By Greg Gerber
Editor, RV Daily Report
Hardly a day goes by in which I don’t receive at least two emails offering to sell me a list of RV owner email addresses, but I have to wonder whether the offers are legitimate because the offers are masked behind multiple email addresses and company names.
In the past 30 days, I have received nearly identical emails from:
- email@example.com — seven messages
It appears that “Aim Digital Pros” is a prospecting arm of “Immaculate Prospects.” People who reply to spam from Aim Digital Pros are then peppered with messages from Immaculate Prospects.” In fact, the aimdigitalpros.com doesn’t even register as a website.
Attempts to contact Immaculate Prospects to find out why the company is spamming its potential customers have gone unanswered.
The spam messages offer an “RV Owners List from USA” and notes the firm also has “data for Hiking Enthusiasts List, Outdoor and Camping Enthusiasts Lis, Cruise Travelers, Fishing Enthusiasts, Scuba Dives List, Food Lovers, Horse racing Enthusiasts, Time-Share Owners, spa and Resort Visitors, Entertainment Enthusiasts and many more.”
If spammers would ever learn English and proper spelling, they’d be exceptionally dangerous.
The company explains that “each record in the list contains Contact Name (First, Middle and Last Name), Mailing Address, List type and Opt-in email address. All the contacts are opt-in verified, 100% permission based and can be used for unlimited multi-channel marketing.”
Yet, a company that specializes in securing email lists apparently has no clue as to the requirements of the CAN-SPAM Act enforced by the Federal Trade Commission.
Each separate email in violation of the CAN-SPAM Act is subject to penalties of up to $16,000, so non-compliance can be costly. But following the law isn’t complicated. Here’s a rundown of CAN-SPAM’s main requirements:
- Don’t use false or misleading header information. Your “From,” “To,” “Reply-To,” and routing information – including the originating domain name and email address – must be accurate and identify the person or business who initiated the message.
- Don’t use deceptive subject lines. The subject line must accurately reflect the content of the message.
- Identify the message as an ad. The law gives you a lot of leeway in how to do this, but you must disclose clearly and conspicuously that your message is an advertisement.
- Tell recipients where you’re located. Your message must include your valid physical postal address. This can be your current street address, a post office box you’ve registered with the U.S. Postal Service, or a private mailbox you’ve registered with a commercial mail receiving agency established under Postal Service regulations.
- Tell recipients how to opt out of receiving future email from you. Your message must include a clear and conspicuous explanation of how the recipient can opt out of getting email from you in the future. Craft the notice in a way that’s easy for an ordinary person to recognize, read, and understand. Creative use of type size, color, and location can improve clarity. Give a return email address or another easy Internet-based way to allow people to communicate their choice to you. You may create a menu to allow a recipient to opt out of certain types of messages, but you must include the option to stop all commercial messages from you. Make sure your spam filter doesn’t block these opt-out requests.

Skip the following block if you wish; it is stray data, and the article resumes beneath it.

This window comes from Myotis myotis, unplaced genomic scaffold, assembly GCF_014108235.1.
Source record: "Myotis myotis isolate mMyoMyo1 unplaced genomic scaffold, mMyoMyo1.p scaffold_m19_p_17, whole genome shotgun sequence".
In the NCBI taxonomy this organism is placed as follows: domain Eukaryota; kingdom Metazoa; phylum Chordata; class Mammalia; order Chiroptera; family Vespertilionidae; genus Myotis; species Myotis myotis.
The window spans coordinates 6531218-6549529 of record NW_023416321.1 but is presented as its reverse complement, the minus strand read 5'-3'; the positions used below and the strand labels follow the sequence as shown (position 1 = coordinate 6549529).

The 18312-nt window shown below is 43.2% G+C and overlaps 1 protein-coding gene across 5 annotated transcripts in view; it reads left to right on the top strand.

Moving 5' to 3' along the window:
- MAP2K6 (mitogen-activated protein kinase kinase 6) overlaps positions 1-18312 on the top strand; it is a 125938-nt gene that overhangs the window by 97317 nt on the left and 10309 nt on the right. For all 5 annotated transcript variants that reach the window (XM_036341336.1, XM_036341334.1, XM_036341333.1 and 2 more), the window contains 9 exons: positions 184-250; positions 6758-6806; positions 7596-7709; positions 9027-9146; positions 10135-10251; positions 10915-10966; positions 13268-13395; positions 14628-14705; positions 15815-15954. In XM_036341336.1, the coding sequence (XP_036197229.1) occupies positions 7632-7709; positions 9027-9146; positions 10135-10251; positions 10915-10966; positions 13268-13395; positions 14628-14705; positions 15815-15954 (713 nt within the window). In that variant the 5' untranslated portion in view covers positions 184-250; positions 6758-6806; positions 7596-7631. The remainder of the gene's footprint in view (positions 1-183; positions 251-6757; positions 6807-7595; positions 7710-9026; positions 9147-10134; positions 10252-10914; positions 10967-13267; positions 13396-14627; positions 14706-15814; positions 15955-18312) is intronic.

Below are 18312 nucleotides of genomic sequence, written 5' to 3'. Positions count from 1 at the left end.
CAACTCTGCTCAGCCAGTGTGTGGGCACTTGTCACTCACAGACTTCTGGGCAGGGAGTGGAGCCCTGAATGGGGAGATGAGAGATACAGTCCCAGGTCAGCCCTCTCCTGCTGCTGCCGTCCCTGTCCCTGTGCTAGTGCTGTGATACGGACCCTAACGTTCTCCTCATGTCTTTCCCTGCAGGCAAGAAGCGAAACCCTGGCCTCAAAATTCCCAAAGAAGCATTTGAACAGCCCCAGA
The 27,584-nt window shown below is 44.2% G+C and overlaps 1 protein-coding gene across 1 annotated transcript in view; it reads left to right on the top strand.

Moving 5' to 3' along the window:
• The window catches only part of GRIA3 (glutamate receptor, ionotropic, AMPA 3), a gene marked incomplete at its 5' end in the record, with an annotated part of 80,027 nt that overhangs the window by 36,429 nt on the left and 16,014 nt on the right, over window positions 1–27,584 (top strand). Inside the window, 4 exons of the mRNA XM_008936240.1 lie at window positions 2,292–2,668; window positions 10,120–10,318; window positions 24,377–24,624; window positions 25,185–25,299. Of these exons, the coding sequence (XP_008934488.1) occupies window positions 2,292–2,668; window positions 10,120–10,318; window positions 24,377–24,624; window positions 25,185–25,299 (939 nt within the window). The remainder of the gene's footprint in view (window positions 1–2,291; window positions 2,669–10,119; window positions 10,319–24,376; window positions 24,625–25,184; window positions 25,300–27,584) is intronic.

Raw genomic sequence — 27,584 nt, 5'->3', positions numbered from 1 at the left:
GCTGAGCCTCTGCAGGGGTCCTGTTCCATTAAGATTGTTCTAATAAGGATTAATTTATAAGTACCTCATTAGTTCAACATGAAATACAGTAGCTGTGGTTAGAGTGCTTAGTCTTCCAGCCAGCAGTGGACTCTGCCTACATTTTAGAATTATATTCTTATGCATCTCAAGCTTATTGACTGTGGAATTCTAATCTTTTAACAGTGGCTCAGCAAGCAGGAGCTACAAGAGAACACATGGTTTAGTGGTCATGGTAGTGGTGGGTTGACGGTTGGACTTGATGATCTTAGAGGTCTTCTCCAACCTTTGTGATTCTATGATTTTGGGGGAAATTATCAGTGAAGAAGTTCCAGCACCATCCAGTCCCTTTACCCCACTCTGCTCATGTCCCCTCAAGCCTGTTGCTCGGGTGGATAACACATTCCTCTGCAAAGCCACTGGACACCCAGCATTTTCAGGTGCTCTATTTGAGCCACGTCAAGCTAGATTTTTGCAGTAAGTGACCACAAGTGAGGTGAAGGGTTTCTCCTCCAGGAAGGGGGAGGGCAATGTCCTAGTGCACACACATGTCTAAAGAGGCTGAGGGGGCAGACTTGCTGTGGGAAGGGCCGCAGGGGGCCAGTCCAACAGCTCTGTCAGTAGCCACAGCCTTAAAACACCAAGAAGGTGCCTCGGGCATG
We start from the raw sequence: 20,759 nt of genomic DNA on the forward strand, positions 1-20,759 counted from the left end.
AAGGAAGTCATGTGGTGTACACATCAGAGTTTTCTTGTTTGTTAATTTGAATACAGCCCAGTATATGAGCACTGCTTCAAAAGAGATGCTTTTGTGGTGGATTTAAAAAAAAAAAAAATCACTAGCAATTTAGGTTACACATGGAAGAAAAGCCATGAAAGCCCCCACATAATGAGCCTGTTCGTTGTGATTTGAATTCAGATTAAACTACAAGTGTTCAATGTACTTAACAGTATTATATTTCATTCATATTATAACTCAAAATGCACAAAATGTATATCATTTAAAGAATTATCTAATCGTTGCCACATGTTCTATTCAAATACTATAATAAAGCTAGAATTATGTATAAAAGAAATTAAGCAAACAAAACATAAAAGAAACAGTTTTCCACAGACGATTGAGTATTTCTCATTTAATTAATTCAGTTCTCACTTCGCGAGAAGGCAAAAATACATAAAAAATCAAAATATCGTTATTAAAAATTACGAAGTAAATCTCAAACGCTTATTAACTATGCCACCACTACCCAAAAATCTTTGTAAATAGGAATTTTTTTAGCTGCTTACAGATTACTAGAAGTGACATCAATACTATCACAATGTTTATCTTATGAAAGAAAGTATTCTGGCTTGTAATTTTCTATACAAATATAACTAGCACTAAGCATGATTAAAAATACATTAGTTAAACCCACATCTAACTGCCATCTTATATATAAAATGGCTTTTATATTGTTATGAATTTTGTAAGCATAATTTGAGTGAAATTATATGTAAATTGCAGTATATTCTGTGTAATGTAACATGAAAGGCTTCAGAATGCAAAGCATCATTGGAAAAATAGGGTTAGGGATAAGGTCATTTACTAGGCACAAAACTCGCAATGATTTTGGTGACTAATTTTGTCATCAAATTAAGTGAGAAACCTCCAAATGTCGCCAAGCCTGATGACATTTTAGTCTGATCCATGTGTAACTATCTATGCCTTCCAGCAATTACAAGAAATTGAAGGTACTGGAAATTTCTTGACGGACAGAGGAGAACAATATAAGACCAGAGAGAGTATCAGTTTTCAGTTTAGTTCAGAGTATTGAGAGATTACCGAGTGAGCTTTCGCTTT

- Honor opt-out requests promptly. Any opt-out mechanism you offer must be able to process opt-out requests for at least 30 days after you send your message. You must honor a recipient’s opt-out request within 10 business days. You can’t charge a fee, require the recipient to give you any personally identifying information beyond an email address, or make the recipient take any step other than sending a reply email or visiting a single page on an Internet website as a condition for honoring an opt-out request. Once people have told you they don’t want to receive more messages from you, you can’t sell or transfer their email addresses, even in the form of a mailing list. The only exception is that you may transfer the addresses to a company you’ve hired to help you comply with the CAN-SPAM Act.
- Monitor what others are doing on your behalf. The law makes clear that even if you hire another company to handle your email marketing, you can’t contract away your legal responsibility to comply with the law. Both the company whose product is promoted in the message and the company that actually sends the message may be held legally responsible.
In the past 10 days, I have sent 10 different demands to be unsubscribed from the list, and yet the spam keeps pouring in.
The bottom line is that RV dealers and campground owners who are tempted to buy email lists from AIM Digital Pros or Immaculate Prospects should do so at their own risk. Chances are good that companies that don’t comply with the CAN-SPAM Act in soliciting business are probably violating the law’s opt-in requirements, too.